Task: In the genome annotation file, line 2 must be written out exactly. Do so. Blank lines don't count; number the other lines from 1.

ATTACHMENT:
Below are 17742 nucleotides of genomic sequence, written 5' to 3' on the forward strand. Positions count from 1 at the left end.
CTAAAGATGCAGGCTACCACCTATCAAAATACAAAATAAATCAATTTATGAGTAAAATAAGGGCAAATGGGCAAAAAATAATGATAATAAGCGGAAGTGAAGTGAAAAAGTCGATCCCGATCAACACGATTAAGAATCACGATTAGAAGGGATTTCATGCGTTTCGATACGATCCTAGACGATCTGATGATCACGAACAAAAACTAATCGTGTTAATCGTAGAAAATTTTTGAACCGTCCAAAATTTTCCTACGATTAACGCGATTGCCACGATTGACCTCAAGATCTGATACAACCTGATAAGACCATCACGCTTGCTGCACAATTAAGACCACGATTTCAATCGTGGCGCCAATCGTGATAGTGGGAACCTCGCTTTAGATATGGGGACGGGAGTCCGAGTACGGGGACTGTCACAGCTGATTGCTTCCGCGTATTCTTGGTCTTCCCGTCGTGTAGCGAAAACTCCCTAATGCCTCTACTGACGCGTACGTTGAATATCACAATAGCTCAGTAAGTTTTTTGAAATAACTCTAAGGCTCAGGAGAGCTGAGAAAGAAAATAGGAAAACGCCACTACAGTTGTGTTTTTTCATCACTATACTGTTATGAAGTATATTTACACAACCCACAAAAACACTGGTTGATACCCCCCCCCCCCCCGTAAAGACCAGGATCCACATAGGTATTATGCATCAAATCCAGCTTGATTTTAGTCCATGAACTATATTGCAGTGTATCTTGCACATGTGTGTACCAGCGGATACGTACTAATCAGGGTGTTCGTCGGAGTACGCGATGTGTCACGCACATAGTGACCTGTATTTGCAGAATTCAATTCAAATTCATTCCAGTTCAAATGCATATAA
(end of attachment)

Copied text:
CTAAAGATGCAGGCTACCACCTATCAAAATACAAAATAAATCAATTTATGAGTAAAATAAGGGCAAATGGGCAAAAAATAATGATAATAAGCGGAAGTGAAGTGAAAAAGTCGATCCCGATCAACACGATTAAGAATCACGATTAGAAGGGATTTCATGCGTTTCGATACGATCCTAGACGATCTGATGATCACGAACAAAAACTAATCGTGTTAATCGTAGAAAATTTTTGAACCGTCCAAAATTTTCCTACGATTAACGCGATTGCCACGATTGACCTCAAGATCTGATACAACCTGATAAGACCATCACGCTTGCTGCACAATTAAGACCACGATTTCAATCGTGGCGCCAATCGTGATAGTGGGAACCTCGCTTTAGATATGGGGACGGGAGTCCGAGTACGGGGACTGTCACAGCTGATTGCTTCCGCGTATTCTTGGTCTTCCCGTCGTGTAGCGAAAACTCCCTAATGCCTCTACTGACGCGTACGTTGAATATCACAATAGCTCAGTAAGTTTTTTGAAATAACTCTAAGGCTCAGGAGAGCTGAGAAAGAAAATAGGAAAACGCCACTACAGTTGTGTTTTTTCATCACTATACTGTTATGAAGTATATTTACACAACCCACAAAAACACTGGTTGATACCCCCCCCCCCCCCGTAAAGACCAGGATCCACATAGGTATTATGCATCAAATCCAGCTTGATTTTAGTCCATGAACTATATTGCAGTGTATCTTGCACATGTGTGTACCAGCGGATACGTACTAATCAGGGTGTTCGTCGGAGTACGCGATGTGTCACGCACATAGTGACCTGTATTTGCAGAATTCAATTCAAATTCATTCCAGTTCAAATGCATATAA